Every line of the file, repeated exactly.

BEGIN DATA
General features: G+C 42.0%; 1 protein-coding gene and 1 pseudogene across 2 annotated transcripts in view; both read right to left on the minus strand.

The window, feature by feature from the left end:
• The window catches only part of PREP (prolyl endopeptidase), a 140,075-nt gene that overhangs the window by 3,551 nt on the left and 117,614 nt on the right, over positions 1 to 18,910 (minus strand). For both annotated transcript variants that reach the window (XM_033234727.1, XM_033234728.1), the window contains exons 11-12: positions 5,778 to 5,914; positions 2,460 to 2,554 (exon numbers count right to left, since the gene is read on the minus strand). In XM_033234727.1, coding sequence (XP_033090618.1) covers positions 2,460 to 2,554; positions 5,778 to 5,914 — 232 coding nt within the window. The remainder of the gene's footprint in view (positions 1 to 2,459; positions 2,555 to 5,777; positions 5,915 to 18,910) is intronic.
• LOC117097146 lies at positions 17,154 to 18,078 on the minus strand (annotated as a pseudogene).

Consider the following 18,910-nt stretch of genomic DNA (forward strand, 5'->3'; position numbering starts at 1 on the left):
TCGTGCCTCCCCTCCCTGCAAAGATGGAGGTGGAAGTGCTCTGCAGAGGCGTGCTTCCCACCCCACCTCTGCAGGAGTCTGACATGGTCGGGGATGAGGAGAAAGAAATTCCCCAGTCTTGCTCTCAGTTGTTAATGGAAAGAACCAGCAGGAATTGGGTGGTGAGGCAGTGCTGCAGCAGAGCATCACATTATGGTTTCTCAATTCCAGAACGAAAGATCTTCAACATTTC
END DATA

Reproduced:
General features: G+C 42.0%; 1 protein-coding gene and 1 pseudogene across 2 annotated transcripts in view; both read right to left on the minus strand.

The window, feature by feature from the left end:
• The window catches only part of PREP (prolyl endopeptidase), a 140,075-nt gene that overhangs the window by 3,551 nt on the left and 117,614 nt on the right, over positions 1 to 18,910 (minus strand). For both annotated transcript variants that reach the window (XM_033234727.1, XM_033234728.1), the window contains exons 11-12: positions 5,778 to 5,914; positions 2,460 to 2,554 (exon numbers count right to left, since the gene is read on the minus strand). In XM_033234727.1, coding sequence (XP_033090618.1) covers positions 2,460 to 2,554; positions 5,778 to 5,914 — 232 coding nt within the window. The remainder of the gene's footprint in view (positions 1 to 2,459; positions 2,555 to 5,777; positions 5,915 to 18,910) is intronic.
• LOC117097146 lies at positions 17,154 to 18,078 on the minus strand (annotated as a pseudogene).

Consider the following 18,910-nt stretch of genomic DNA (forward strand, 5'->3'; position numbering starts at 1 on the left):
TCGTGCCTCCCCTCCCTGCAAAGATGGAGGTGGAAGTGCTCTGCAGAGGCGTGCTTCCCACCCCACCTCTGCAGGAGTCTGACATGGTCGGGGATGAGGAGAAAGAAATTCCCCAGTCTTGCTCTCAGTTGTTAATGGAAAGAACCAGCAGGAATTGGGTGGTGAGGCAGTGCTGCAGCAGAGCATCACATTATGGTTTCTCAATTCCAGAACGAAAGATCTTCAACATTTC